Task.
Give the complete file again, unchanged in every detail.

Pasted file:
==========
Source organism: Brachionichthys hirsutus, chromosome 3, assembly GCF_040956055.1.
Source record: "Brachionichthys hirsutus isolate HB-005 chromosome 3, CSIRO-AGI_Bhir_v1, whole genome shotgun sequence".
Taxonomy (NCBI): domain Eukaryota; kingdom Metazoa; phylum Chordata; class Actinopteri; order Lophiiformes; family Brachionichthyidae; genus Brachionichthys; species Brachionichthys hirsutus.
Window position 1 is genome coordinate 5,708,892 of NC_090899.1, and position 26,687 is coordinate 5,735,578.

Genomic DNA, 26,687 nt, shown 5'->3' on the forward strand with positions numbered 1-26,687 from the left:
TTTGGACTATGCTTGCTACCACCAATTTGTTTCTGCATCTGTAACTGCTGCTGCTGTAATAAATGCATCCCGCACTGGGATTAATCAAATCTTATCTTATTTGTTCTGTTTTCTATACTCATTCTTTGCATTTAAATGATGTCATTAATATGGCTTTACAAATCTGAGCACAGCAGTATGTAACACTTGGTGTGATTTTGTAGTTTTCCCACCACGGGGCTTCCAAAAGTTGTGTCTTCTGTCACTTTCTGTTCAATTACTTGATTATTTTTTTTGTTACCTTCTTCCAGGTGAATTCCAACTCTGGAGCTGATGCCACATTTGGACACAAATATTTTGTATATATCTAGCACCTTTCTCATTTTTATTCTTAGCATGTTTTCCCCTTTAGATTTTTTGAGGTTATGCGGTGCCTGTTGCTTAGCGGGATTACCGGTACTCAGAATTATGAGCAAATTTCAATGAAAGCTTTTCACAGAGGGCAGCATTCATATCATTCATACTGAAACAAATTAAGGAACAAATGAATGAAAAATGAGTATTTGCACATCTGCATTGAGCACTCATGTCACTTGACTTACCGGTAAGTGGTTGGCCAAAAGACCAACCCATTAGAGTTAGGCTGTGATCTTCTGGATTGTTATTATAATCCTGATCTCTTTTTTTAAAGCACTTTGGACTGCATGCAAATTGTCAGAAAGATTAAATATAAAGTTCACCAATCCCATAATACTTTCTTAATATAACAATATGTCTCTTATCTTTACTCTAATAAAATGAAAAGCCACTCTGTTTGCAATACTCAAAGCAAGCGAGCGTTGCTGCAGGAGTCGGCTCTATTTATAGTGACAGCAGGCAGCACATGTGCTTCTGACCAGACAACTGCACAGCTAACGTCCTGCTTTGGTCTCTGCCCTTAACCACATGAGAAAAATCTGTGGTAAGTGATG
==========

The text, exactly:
Source organism: Brachionichthys hirsutus, chromosome 3, assembly GCF_040956055.1.
Source record: "Brachionichthys hirsutus isolate HB-005 chromosome 3, CSIRO-AGI_Bhir_v1, whole genome shotgun sequence".
Taxonomy (NCBI): domain Eukaryota; kingdom Metazoa; phylum Chordata; class Actinopteri; order Lophiiformes; family Brachionichthyidae; genus Brachionichthys; species Brachionichthys hirsutus.
Window position 1 is genome coordinate 5,708,892 of NC_090899.1, and position 26,687 is coordinate 5,735,578.

Genomic DNA, 26,687 nt, shown 5'->3' on the forward strand with positions numbered 1-26,687 from the left:
TTTGGACTATGCTTGCTACCACCAATTTGTTTCTGCATCTGTAACTGCTGCTGCTGTAATAAATGCATCCCGCACTGGGATTAATCAAATCTTATCTTATTTGTTCTGTTTTCTATACTCATTCTTTGCATTTAAATGATGTCATTAATATGGCTTTACAAATCTGAGCACAGCAGTATGTAACACTTGGTGTGATTTTGTAGTTTTCCCACCACGGGGCTTCCAAAAGTTGTGTCTTCTGTCACTTTCTGTTCAATTACTTGATTATTTTTTTTGTTACCTTCTTCCAGGTGAATTCCAACTCTGGAGCTGATGCCACATTTGGACACAAATATTTTGTATATATCTAGCACCTTTCTCATTTTTATTCTTAGCATGTTTTCCCCTTTAGATTTTTTGAGGTTATGCGGTGCCTGTTGCTTAGCGGGATTACCGGTACTCAGAATTATGAGCAAATTTCAATGAAAGCTTTTCACAGAGGGCAGCATTCATATCATTCATACTGAAACAAATTAAGGAACAAATGAATGAAAAATGAGTATTTGCACATCTGCATTGAGCACTCATGTCACTTGACTTACCGGTAAGTGGTTGGCCAAAAGACCAACCCATTAGAGTTAGGCTGTGATCTTCTGGATTGTTATTATAATCCTGATCTCTTTTTTTAAAGCACTTTGGACTGCATGCAAATTGTCAGAAAGATTAAATATAAAGTTCACCAATCCCATAATACTTTCTTAATATAACAATATGTCTCTTATCTTTACTCTAATAAAATGAAAAGCCACTCTGTTTGCAATACTCAAAGCAAGCGAGCGTTGCTGCAGGAGTCGGCTCTATTTATAGTGACAGCAGGCAGCACATGTGCTTCTGACCAGACAACTGCACAGCTAACGTCCTGCTTTGGTCTCTGCCCTTAACCACATGAGAAAAATCTGTGGTAAGTGATG